Paywall strategies – redefining product value
Paywall strategy is one of the buzz words of the modern media age: how can publishers and content owners get viewers to pay for information which the digital media experience almost defines as being free? And when they’re there, is there an opportunity for ancillary revenue?
Magazine publishers remember well the halcyon days of the “controlled circ” mag where an ABC audit was a guarantee of advertising revenue. Book publishers themselves fondly recall the ancillary revenue opportunity of books with paid advertising. Indeed, a conversation with many leading lights in today’s magazine still shows a stronger appetite for the audits than for paid subscription levels. Old habits die hard.
The conflict is this: paid subscription numbers versus ancillary revenue – it’s all revenue, how to ensure it? It applies as much to digital information services as it applies to e-books and news.
When it comes to news, however, Forrester Research has identified that of all digital information, news is viewed as the item most likely to be perceived as “free” – i.e. having limited or no pay value.
The implication here is that publishers must concentrate on differentiated value to ensure commercial potential. Products which used to rely on “the latest news and information” as a strapline are in a difficult position. Information – “content” – is king. But is it really? And if so, what content? Cue, once again, the brand.
Brand is a crucial driver of credibility – especially in the digital environment. Whether it is gain (and retain) paying subscribers, to attract advertisers as part of a mutualised model, or some kind of hybrid model of the two.
How is this so? In the past, advertising-based brands survived because of the convenience and logic of the magazine format: available from a newsagent near you. The magazine represents a cosy blend of information and advertising linked to the reader to substantiate their choice: whether meat trader or model train fanatic.
Similarly, subscription based models – for example newsletters – were convenient, value-rich and logical: an annual subscription delivering demonstrable value. The newsletter offered an instant understanding between information provider and recipient. The “news” part was always pretty duff but the content-rich industry analysis was high-value gold dust.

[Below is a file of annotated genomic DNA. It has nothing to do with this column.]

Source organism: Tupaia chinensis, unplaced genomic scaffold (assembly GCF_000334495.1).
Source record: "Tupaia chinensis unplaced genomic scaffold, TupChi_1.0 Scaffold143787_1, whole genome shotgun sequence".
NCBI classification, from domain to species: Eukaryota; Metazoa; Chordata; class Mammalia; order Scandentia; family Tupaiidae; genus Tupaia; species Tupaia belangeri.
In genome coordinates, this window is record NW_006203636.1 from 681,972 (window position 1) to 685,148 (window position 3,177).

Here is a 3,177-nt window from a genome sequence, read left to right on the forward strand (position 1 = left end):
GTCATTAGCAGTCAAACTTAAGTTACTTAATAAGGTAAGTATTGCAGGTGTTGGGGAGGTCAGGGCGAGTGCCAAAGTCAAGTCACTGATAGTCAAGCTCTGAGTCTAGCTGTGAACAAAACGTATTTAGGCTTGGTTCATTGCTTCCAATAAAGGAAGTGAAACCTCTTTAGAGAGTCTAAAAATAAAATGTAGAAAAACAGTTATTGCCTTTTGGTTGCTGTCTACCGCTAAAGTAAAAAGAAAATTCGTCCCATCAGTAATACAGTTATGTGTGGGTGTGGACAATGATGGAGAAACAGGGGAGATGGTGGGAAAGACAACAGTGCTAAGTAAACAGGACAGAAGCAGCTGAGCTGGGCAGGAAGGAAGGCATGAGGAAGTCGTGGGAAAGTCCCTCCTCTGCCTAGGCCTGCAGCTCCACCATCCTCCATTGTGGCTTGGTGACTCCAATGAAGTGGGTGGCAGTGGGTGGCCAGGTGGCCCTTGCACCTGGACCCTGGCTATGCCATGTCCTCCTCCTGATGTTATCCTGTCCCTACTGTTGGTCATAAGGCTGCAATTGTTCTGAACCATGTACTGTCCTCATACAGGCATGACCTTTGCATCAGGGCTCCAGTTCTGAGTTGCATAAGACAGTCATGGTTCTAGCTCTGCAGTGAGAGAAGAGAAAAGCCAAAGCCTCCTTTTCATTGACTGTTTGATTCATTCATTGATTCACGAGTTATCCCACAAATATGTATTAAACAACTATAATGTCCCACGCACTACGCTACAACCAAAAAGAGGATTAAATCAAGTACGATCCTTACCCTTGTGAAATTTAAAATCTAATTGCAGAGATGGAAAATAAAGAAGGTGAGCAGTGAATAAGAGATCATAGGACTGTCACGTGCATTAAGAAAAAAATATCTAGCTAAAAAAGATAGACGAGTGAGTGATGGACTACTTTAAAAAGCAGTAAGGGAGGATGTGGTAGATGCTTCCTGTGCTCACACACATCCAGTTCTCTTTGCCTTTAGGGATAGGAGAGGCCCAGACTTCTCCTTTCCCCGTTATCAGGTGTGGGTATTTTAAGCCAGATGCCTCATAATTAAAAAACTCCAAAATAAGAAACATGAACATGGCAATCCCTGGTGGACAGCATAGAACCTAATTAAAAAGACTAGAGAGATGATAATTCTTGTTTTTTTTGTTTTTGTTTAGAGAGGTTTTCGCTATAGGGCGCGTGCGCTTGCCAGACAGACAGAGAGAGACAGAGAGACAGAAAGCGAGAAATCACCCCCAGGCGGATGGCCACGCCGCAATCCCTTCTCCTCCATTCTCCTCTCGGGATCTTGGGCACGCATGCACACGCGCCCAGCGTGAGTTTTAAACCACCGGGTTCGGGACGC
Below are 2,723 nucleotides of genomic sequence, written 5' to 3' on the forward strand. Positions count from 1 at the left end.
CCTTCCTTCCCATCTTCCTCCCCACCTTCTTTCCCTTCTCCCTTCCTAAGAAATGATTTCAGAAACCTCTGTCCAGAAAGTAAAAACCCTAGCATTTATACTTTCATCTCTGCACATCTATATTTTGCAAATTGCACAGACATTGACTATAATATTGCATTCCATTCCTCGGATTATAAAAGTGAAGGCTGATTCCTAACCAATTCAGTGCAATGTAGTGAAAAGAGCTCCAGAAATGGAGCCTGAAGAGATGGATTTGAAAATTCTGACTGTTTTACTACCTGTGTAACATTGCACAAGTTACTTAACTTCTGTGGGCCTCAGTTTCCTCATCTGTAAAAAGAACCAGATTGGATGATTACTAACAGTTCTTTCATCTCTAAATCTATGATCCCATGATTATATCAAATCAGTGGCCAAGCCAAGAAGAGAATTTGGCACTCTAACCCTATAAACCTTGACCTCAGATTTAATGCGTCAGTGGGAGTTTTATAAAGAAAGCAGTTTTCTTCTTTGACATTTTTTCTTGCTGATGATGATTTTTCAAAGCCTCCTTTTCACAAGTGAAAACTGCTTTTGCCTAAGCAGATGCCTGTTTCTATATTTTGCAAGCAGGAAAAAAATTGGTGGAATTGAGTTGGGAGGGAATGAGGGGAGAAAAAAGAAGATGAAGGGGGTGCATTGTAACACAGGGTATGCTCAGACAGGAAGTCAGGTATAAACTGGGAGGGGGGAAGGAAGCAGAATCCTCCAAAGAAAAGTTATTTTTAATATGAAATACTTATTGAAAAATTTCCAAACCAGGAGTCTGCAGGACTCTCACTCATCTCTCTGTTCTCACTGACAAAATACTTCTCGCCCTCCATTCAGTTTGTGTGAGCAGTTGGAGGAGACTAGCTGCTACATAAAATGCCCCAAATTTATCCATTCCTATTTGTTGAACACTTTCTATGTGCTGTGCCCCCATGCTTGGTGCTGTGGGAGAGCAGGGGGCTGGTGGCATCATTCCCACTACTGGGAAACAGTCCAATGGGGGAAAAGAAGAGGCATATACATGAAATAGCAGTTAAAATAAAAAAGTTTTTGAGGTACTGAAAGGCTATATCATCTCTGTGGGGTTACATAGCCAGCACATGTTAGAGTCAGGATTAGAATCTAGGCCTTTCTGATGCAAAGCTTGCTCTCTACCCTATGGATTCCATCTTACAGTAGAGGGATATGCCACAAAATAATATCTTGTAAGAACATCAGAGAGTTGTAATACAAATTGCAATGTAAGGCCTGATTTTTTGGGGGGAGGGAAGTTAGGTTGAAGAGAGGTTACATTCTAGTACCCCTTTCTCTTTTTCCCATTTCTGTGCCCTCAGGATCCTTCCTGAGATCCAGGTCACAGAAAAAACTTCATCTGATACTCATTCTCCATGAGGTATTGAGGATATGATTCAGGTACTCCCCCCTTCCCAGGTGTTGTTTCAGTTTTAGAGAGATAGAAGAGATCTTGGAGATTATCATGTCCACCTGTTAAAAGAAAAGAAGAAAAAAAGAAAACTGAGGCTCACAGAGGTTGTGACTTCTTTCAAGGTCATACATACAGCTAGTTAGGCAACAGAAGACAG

But digital products exist in a confused world. The greater brand is the internet itself, just as Amazon is the greater brand than the book publisher. The challenge, therefore, is in brand assertion against a larger brand built either on “free and encyclopaedic” (the web) or cheap with good service (Amazon).
So what is the brand and why is it relevant on the web? When people find you, why will they be convinced – especially when there’s no tangibility? Is it logical that a reader of a magazine will transfer to the web, or a paid-for app, or some other device? The challenge for publishers is not to monetize existing products digitally but to understand the consumer experience – to rediscover and reconnect with their existing users.
So, what’s the human interest? What does the information do for the user so that the economic sacrifice made to receive it is far outweighed by the value offered in return?
Is a digital product really relevant to the owner of a corner shop? What use can a model aircraft maker make of a pile of WW2 ‘plane diagrams digitally stored in a paid-for online library? How can a classic motorcycle enthusiast really benefit from a ten year archive of the magazine when he or she has only ever owned the same old rusty Norton since 1975?
It may indeed be the case that products simply don’t transfer online as a digital solution, and nor does a collection of unsuitable “industry-related” products somehow become an online “solution”. This is not a failure of the product, it is a failure of the publisher to connect with the reader.
Today, we have moved on from a “one size fits all” solution to our needs and we are seeking the bespoke. How then can we attract people to an old brand based on a magazine, book or encyclopaedia? If your old print name isn’t relevant in the digital world, what name is? Why should readers believe you? In such an environment, reader interaction through strong brand credibility is therefore very important.
But what, in the end, is your brand – and why does it matter any more? That’s the challenge – and no-one is denying that it’s pretty huge..